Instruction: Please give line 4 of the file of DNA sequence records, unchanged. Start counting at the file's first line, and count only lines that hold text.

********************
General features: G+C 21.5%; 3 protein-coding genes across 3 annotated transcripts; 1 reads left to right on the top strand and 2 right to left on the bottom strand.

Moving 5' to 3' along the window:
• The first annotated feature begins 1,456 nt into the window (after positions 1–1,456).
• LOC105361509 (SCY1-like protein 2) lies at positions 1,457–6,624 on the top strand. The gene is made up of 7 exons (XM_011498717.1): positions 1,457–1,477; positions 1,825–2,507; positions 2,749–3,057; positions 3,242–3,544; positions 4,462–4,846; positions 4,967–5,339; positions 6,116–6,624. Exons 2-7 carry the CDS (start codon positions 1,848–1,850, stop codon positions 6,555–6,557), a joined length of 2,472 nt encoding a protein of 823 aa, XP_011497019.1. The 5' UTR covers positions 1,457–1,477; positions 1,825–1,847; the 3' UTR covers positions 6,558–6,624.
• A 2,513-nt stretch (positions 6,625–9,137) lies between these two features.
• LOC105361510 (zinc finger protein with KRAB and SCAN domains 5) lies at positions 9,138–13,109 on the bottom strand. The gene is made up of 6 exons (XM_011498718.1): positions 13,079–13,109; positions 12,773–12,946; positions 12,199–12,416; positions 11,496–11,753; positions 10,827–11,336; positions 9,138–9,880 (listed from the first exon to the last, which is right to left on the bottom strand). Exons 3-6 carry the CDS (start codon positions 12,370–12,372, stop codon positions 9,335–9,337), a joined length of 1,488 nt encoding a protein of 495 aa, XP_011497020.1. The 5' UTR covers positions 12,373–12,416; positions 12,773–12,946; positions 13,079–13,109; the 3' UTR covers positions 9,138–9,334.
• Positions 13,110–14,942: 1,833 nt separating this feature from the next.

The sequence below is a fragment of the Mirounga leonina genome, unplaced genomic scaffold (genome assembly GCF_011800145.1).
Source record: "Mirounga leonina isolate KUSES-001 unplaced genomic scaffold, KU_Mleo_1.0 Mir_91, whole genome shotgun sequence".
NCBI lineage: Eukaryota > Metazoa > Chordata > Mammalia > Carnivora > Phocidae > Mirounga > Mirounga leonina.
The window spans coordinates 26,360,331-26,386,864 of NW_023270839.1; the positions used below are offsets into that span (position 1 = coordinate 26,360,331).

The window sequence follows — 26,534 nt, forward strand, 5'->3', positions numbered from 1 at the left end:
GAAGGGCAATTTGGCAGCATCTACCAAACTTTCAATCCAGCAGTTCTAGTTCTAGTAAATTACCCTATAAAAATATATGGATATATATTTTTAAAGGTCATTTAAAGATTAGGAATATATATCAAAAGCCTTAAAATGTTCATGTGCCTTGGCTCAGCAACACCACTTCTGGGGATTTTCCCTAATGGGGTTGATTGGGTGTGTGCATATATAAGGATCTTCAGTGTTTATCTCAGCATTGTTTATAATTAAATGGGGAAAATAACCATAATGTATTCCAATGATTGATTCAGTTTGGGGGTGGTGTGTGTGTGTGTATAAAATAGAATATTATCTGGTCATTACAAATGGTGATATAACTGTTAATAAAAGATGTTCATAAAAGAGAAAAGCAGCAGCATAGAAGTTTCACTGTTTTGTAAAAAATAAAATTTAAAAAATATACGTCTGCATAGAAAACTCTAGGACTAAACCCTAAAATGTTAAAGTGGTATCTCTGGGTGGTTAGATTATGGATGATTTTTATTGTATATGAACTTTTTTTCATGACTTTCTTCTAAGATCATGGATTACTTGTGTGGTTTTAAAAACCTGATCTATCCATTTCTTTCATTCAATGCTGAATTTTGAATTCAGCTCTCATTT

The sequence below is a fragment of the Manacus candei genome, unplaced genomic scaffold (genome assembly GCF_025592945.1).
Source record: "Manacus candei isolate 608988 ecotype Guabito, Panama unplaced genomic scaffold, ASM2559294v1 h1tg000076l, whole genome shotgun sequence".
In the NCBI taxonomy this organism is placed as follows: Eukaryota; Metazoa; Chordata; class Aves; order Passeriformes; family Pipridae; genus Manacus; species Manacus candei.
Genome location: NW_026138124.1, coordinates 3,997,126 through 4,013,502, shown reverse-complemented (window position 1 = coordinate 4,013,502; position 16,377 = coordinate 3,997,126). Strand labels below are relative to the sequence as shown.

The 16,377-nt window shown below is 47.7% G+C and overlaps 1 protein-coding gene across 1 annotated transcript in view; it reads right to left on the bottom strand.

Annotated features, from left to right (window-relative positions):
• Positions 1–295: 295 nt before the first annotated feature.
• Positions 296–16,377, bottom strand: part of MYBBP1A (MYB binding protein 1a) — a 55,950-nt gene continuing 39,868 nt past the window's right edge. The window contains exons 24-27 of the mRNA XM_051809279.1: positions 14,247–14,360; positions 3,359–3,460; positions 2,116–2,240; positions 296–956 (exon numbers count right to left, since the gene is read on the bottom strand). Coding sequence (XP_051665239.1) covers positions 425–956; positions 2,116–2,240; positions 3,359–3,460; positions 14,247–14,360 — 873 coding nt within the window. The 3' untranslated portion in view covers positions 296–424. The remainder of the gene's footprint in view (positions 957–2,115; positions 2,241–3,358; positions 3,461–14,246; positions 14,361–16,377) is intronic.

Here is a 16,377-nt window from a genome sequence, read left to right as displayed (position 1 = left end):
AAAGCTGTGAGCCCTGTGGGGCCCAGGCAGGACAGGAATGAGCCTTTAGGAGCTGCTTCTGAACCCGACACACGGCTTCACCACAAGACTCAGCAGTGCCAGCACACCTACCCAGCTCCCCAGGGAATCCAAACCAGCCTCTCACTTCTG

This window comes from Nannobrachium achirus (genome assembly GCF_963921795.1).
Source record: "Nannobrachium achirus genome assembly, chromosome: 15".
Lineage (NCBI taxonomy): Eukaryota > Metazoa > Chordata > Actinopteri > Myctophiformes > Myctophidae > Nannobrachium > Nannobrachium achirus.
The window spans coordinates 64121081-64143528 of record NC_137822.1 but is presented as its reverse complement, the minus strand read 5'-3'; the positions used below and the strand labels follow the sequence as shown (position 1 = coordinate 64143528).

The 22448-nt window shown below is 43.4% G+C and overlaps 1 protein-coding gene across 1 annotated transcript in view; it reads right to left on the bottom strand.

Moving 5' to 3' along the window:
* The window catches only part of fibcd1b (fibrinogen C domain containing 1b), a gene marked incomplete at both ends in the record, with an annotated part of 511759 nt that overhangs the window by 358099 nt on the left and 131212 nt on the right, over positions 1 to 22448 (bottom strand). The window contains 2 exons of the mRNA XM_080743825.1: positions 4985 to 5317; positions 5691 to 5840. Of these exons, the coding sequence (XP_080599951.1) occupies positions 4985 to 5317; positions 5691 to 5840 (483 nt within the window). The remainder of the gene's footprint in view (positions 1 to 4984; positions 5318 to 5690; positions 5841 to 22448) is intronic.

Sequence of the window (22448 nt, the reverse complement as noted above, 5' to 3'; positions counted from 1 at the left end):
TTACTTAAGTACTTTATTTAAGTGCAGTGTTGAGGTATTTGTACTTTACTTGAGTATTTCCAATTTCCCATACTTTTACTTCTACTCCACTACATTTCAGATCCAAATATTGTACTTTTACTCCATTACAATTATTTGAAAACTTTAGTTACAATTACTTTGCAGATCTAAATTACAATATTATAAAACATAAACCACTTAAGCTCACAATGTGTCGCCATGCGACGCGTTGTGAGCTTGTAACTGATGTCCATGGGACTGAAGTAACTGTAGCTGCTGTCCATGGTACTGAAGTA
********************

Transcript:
• LOC105361509 (SCY1-like protein 2) lies at positions 1,457–6,624 on the top strand. The gene is made up of 7 exons (XM_011498717.1): positions 1,457–1,477; positions 1,825–2,507; positions 2,749–3,057; positions 3,242–3,544; positions 4,462–4,846; positions 4,967–5,339; positions 6,116–6,624. Exons 2-7 carry the CDS (start codon positions 1,848–1,850, stop codon positions 6,555–6,557), a joined length of 2,472 nt encoding a protein of 823 aa, XP_011497019.1. The 5' UTR covers positions 1,457–1,477; positions 1,825–1,847; the 3' UTR covers positions 6,558–6,624.